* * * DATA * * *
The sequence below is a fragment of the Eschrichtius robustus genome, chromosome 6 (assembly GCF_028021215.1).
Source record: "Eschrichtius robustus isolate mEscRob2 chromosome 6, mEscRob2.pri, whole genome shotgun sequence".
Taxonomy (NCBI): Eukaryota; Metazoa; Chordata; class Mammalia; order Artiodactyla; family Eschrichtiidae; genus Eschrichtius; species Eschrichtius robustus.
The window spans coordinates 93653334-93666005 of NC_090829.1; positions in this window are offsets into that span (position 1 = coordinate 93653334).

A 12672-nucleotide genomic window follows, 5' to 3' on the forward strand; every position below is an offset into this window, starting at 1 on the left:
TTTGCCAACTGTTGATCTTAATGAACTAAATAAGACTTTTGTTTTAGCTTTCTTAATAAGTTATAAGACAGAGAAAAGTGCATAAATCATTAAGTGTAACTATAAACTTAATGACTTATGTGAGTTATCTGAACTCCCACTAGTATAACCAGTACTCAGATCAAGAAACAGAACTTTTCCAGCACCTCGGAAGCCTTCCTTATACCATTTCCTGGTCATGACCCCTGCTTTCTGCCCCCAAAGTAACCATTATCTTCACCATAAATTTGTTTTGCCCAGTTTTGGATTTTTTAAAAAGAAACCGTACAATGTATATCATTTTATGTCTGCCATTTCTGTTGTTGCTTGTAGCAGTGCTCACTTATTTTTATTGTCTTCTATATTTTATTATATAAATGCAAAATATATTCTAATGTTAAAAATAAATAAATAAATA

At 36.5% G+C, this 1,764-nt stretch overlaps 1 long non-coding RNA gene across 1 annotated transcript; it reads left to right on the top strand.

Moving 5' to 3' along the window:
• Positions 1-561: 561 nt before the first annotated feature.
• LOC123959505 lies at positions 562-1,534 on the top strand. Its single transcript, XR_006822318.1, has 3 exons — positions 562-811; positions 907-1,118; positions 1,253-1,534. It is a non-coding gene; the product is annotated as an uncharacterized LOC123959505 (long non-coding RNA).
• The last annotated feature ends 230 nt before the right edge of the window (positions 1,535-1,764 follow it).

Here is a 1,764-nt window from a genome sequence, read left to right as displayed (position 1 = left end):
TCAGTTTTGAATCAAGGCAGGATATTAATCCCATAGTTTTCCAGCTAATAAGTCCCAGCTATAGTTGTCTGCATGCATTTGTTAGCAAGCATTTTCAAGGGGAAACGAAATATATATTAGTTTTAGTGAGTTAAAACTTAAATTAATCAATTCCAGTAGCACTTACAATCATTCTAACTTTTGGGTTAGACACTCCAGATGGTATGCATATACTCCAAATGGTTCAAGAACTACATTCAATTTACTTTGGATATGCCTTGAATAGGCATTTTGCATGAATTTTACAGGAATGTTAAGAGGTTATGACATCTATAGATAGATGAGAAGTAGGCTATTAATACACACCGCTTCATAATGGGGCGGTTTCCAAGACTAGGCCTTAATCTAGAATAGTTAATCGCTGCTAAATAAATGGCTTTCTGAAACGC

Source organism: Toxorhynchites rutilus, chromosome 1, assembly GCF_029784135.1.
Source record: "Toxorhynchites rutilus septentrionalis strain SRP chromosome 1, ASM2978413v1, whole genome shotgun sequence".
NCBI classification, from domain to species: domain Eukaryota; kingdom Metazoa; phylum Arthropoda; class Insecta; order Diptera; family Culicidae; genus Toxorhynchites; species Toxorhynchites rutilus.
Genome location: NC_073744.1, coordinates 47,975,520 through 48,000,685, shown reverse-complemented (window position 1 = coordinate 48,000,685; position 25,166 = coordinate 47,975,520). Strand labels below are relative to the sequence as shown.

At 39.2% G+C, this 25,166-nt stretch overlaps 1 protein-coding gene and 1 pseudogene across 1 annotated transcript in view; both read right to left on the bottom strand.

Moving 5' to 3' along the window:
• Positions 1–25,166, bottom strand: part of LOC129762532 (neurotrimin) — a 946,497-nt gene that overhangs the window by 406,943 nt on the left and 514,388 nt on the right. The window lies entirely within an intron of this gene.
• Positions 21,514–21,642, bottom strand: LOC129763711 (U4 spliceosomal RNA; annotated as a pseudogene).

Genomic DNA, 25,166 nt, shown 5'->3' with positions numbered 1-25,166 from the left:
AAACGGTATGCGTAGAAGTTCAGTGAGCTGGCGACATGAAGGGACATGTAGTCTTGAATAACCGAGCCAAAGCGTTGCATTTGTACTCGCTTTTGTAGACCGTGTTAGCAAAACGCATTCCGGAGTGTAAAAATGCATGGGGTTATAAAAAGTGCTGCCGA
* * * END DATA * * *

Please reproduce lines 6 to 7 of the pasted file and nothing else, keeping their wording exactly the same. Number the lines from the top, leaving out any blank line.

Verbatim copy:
TTTGCCAACTGTTGATCTTAATGAACTAAATAAGACTTTTGTTTTAGCTTTCTTAATAAGTTATAAGACAGAGAAAAGTGCATAAATCATTAAGTGTAACTATAAACTTAATGACTTATGTGAGTTATCTGAACTCCCACTAGTATAACCAGTACTCAGATCAAGAAACAGAACTTTTCCAGCACCTCGGAAGCCTTCCTTATACCATTTCCTGGTCATGACCCCTGCTTTCTGCCCCCAAAGTAACCATTATCTTCACCATAAATTTGTTTTGCCCAGTTTTGGATTTTTTAAAAAGAAACCGTACAATGTATATCATTTTATGTCTGCCATTTCTGTTGTTGCTTGTAGCAGTGCTCACTTATTTTTATTGTCTTCTATATTTTATTATATAAATGCAAAATATATTCTAATGTTAAAAATAAATAAATAAATA

At 36.5% G+C, this 1,764-nt stretch overlaps 1 long non-coding RNA gene across 1 annotated transcript; it reads left to right on the top strand.